Last week President Dilma Rousseff called on the Brazilian army to contain the most recent favela wars. The plans to pacify the favelas seemed to be going well up until now but since the beginning of 2014 Rio has seen 19 murdered police officers. The number is larger than that of 2013, when the number stood at 11.
With less than three months until the World Cup the drug gangs that were expelled from the favelas by the pacifying units are now fighting back to re-conquer their territory. Recent incidents in the favelas of Complexo do Alemão, Rocinha (the largest favela in the world, home to around 70,000 people), Parque Proletário (in Complexo da Penha) and Vila Cruzeiro have brought back the feeling of unsafety in Rio.
The pacification of the slums had been relatively smooth until now. The first favela to receive a Pacifying Police Unit (UPP), Favela Santa Marta, has grown economically in incredible ways in the last six years. The urbanization of the area has benefitted 8,000 residents who can come and go as they please without being afraid of extreme violence.
But it seems that, while Santa Marta is often used as a model for the UPPs program, the reality in other slums is much more violent. President Rousseff’s decision to send 4,000 army men to occupy Complexo da Maré is most likely necessary as a temporary measure. Known as one of the most dangerous and poor parts of the city, the complex of favelas is home to two drug factions that are in constant war with each other. Promises to pacify the area are years old and until recently it seemed that Complexo da Maré would only receive some real attention if it magically moved next to the Maracanã since the 34 (of thousands) already pacified communities in Rio are mostly located in areas that will be used for the event.
The occupation of Maré took place this Sunday without resistance from the community. Most residents stayed home, as they had been previously warned about the occupation. Images show war tanks roaming the favela’s mud streets and policemen looking for weaponry and drugs.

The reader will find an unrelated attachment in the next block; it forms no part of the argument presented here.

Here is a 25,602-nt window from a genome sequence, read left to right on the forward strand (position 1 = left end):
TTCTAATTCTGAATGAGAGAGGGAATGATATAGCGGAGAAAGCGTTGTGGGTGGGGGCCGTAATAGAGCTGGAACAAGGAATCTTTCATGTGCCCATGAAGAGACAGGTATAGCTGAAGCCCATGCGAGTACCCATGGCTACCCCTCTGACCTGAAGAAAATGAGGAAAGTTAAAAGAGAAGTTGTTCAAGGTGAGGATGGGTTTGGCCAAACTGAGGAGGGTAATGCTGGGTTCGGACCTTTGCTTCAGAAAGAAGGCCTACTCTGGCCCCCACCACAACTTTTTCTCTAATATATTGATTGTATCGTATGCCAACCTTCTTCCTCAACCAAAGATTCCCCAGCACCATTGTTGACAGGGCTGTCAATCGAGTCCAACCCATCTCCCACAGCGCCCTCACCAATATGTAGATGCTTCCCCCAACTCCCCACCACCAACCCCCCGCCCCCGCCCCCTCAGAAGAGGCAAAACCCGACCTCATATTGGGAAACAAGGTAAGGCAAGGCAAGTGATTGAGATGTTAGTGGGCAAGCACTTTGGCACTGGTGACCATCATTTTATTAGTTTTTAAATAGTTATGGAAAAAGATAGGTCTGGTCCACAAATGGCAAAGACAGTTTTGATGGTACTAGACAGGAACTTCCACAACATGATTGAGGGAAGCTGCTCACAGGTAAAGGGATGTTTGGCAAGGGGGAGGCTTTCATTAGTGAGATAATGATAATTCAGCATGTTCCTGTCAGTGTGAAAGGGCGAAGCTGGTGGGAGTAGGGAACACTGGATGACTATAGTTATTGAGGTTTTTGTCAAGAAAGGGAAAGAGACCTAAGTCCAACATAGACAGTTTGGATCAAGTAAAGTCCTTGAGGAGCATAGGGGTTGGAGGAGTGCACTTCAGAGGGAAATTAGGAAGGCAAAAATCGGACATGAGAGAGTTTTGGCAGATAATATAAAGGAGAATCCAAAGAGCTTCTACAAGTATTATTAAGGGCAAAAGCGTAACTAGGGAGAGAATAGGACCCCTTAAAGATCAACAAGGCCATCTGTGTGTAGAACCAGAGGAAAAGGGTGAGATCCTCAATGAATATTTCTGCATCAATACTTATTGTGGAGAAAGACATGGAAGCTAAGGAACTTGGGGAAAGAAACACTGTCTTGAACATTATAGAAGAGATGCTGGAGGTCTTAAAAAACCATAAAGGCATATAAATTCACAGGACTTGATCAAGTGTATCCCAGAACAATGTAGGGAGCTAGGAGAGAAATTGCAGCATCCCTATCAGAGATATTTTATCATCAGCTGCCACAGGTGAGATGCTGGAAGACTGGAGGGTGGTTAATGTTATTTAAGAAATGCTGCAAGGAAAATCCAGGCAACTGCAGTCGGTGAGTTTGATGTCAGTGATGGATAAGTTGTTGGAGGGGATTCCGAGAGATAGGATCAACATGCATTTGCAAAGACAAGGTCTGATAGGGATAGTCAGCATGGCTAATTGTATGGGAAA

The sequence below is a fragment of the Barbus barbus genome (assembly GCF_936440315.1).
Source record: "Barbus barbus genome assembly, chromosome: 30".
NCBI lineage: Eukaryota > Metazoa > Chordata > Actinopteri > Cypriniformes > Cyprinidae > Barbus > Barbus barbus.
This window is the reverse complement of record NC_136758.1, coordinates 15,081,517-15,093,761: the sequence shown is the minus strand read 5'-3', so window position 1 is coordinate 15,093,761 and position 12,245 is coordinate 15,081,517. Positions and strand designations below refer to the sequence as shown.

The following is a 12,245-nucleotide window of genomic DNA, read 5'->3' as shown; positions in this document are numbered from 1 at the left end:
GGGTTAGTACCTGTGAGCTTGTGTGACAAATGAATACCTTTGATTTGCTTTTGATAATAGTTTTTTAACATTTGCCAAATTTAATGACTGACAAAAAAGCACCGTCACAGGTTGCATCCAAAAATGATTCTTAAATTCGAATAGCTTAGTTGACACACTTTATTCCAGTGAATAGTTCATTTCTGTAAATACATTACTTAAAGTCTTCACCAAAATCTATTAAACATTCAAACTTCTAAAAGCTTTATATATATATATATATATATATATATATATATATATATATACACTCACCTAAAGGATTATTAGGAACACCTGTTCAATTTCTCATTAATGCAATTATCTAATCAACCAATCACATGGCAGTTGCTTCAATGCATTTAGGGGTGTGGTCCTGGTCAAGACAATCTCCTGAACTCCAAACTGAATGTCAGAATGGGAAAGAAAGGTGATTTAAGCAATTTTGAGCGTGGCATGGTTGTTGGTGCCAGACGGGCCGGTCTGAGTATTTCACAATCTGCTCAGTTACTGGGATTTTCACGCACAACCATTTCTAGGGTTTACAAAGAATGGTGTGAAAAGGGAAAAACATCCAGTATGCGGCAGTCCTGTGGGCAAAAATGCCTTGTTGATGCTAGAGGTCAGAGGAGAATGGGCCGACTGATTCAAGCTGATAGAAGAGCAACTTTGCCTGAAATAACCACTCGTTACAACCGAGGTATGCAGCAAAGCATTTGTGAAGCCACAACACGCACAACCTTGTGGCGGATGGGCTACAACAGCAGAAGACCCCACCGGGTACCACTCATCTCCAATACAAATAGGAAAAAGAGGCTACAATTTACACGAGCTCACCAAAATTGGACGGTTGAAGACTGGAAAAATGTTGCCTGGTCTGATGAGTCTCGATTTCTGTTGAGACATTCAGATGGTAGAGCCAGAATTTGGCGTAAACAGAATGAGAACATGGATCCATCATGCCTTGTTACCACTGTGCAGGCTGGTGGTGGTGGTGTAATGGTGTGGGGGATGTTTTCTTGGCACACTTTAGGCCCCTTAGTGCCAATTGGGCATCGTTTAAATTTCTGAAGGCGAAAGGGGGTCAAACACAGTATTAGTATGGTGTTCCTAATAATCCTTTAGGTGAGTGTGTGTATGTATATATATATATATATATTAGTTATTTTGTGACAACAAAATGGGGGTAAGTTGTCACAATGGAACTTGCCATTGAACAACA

When I visited Complexo da Maré I was greeted with men who were guarding the slum at its entrance. They observed my taxi when it passed by them and decided I was not a menace or a drug buyer. Unscathed, I proceeded to visit a school that educates children of the community who live with daily violence in that community. Speaking to the teachers I learned that the children who are exposed to extreme and constant violence suffer from anxiety, depression, PTSD and other mental illnesses that critically impair their learning skills. The children in the favela are witness to shootings, heavy weaponry, violent deaths, drug addicts, unpunished crimes and desperation.
It might be that sending 4,000 men to Complexo da Maré is needed, but in doing so President Rousseff is once again ignoring how deep the violence in the favelas is. It is not only those who get shot, murdered and dragged by a police car who are damaged by it –entire generations have been suffering for the last two decades because of it. This measure is one made out of an emergency, and it might contain the violence for a few months – but then what?
If Rocinha, Complexo do Alemão and other favelas who have been pacified are any indication, the drug factions will attempt to take their territory back as soon as they can.
And despite the uninterrupted, non-violent pacification a 15 year old boy was shot dead on Sunday when two drug factions were fighting. Relatives of the boy complained that the community was supposed to be safe now – where were the authorities when this young teenager died?
I have to ask – which people is the government protecting? Is it the people in the favelas? Is it the families of the 19 policemen who were killed this year? Is it the football fans? Is it the Brazilians who don’t live in the favelas?
The study Map of Violence: Homicides and Youth in Brazil, published in 2013, reveals that in the last three decades the number of homicides of people between the age of 14 and 25 in Brazil has risen by 326,1%. The Consejo Ciudadano para la Seguridad Pública y Justicia Penal, a study group from Mexico, listed the 50 most violent cities in the world (that are not at war) and of those, 16 are Brazilian. Fortaleza, João Pessoa and Maceió are in the top ten. And the young people who don’t become statistics don’t have many chances to get out of that environment.
Bringing in an army that carries heavy weaponry is psychologically disturbing and damaging to those who live in the favela. All of these slums have been abandoned for generations; they are only given attention when a global event is put at risk. While the army will contain the violence, the question has to be asked: what’s next?
Brazil is relying on a temporary solution that has more to do with the World Cup than actually ensuring the people are safe throughout their lifetime. The violence and crime might be contained for now, but what will contain it after the army and the tanks are gone?